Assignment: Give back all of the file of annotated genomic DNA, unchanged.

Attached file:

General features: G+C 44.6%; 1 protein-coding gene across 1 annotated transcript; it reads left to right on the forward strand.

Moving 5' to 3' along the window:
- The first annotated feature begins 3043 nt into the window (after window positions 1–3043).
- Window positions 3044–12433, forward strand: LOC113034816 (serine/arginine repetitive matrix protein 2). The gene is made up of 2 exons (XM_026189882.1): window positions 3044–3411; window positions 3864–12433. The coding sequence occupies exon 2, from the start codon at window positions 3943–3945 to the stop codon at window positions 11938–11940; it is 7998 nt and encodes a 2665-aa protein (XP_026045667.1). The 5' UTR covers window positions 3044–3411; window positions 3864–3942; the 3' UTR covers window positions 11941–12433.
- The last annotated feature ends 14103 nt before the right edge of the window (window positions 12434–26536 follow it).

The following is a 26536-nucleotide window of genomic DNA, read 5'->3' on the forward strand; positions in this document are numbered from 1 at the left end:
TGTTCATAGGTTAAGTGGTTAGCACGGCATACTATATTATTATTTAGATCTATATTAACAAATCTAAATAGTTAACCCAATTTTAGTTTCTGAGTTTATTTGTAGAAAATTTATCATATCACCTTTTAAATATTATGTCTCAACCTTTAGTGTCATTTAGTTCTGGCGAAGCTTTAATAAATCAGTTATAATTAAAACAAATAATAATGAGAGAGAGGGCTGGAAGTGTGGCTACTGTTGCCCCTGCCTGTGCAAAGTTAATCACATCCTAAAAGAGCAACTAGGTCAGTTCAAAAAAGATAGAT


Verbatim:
General features: G+C 44.6%; 1 protein-coding gene across 1 annotated transcript; it reads left to right on the forward strand.

Moving 5' to 3' along the window:
- The first annotated feature begins 3043 nt into the window (after window positions 1–3043).
- Window positions 3044–12433, forward strand: LOC113034816 (serine/arginine repetitive matrix protein 2). The gene is made up of 2 exons (XM_026189882.1): window positions 3044–3411; window positions 3864–12433. The coding sequence occupies exon 2, from the start codon at window positions 3943–3945 to the stop codon at window positions 11938–11940; it is 7998 nt and encodes a 2665-aa protein (XP_026045667.1). The 5' UTR covers window positions 3044–3411; window positions 3864–3942; the 3' UTR covers window positions 11941–12433.
- The last annotated feature ends 14103 nt before the right edge of the window (window positions 12434–26536 follow it).

The following is a 26536-nucleotide window of genomic DNA, read 5'->3' on the forward strand; positions in this document are numbered from 1 at the left end:
TGTTCATAGGTTAAGTGGTTAGCACGGCATACTATATTATTATTTAGATCTATATTAACAAATCTAAATAGTTAACCCAATTTTAGTTTCTGAGTTTATTTGTAGAAAATTTATCATATCACCTTTTAAATATTATGTCTCAACCTTTAGTGTCATTTAGTTCTGGCGAAGCTTTAATAAATCAGTTATAATTAAAACAAATAATAATGAGAGAGAGGGCTGGAAGTGTGGCTACTGTTGCCCCTGCCTGTGCAAAGTTAATCACATCCTAAAAGAGCAACTAGGTCAGTTCAAAAAAGATAGAT